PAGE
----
Thursday 17 June 2004

    By Clare Jerrom and Alex Dobson

    Children will help to choose commissioner

    Children are to be invited to take part in the selection process
    for England’s first children’s commissioner.

    Children as young as 11-years-old will sit alongside the public,
    private and voluntary sector representatives to make up the
    selection board for the post.

    Those selected will be asked to devise “a practical
    demonstration of the applicants’ ability to work with
    children”. They are also likely to be involved in drawing up
    the commissioner’s job specification and the advertisement
    for the post.

    Source:- The Times  Thursday 17 June page 2

    Migration will be a trickle not a flood, says

    Immigration minister Des Brown announced yesterday that there had
    not been a “flood” of migrants to Britain from the new
    EU members states since May.

    The minister said that early indications were that those who had
    come to Britain to work would be staying for weeks and months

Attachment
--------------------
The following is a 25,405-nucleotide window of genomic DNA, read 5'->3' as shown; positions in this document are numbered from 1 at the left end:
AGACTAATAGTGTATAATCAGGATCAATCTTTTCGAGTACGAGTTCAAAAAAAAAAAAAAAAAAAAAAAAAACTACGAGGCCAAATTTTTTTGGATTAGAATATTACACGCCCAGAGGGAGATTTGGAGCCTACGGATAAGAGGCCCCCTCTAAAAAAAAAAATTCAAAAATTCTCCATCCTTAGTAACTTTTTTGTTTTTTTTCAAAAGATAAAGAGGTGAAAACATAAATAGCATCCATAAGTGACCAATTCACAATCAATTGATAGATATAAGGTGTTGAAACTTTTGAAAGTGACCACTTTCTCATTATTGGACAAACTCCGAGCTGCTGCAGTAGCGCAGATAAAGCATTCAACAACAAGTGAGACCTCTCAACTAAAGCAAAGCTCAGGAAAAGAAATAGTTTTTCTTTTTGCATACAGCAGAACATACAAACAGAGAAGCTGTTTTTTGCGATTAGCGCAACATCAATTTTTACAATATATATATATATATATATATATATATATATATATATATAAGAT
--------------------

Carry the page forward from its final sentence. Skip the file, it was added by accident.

rather than years.

    Brown said the latest official estimate was that the scale of
    migration would be “a trickle not a flood”.

    Source:- The Guardian  Thursday 17 June page 2

    Call to empower neighbourhoods

    Two ministers have proposed that community groups should take on
    some of the powers of town halls to reinvigorate local

    Yvette Cooper, from the deputy prime minister’s office, and
    Nick Raynsford, who is responsible for local government,  insisted
    their proposals should not undermine the traditional role of local

    Source:- The Guardian  Thursday 17 June page 14

    Peers on warpath to strengthen child law

    Children’s charities have predicted that a cross-party
    alliance of peers will inflict a series of defeats on the
    government today at the report stage of the Children Bill in the
    House of Lords.

    Children’s minister Margaret Hodge made concessions to
    strengthen the powers of the children’s commissioner. But the
    NSPCC and other charities remain concerned that England’s
    commissioner will be weaker than its counterparts in Wales,
    Northern Ireland and Scotland.

    They expect peers to win votes to further enhance the independence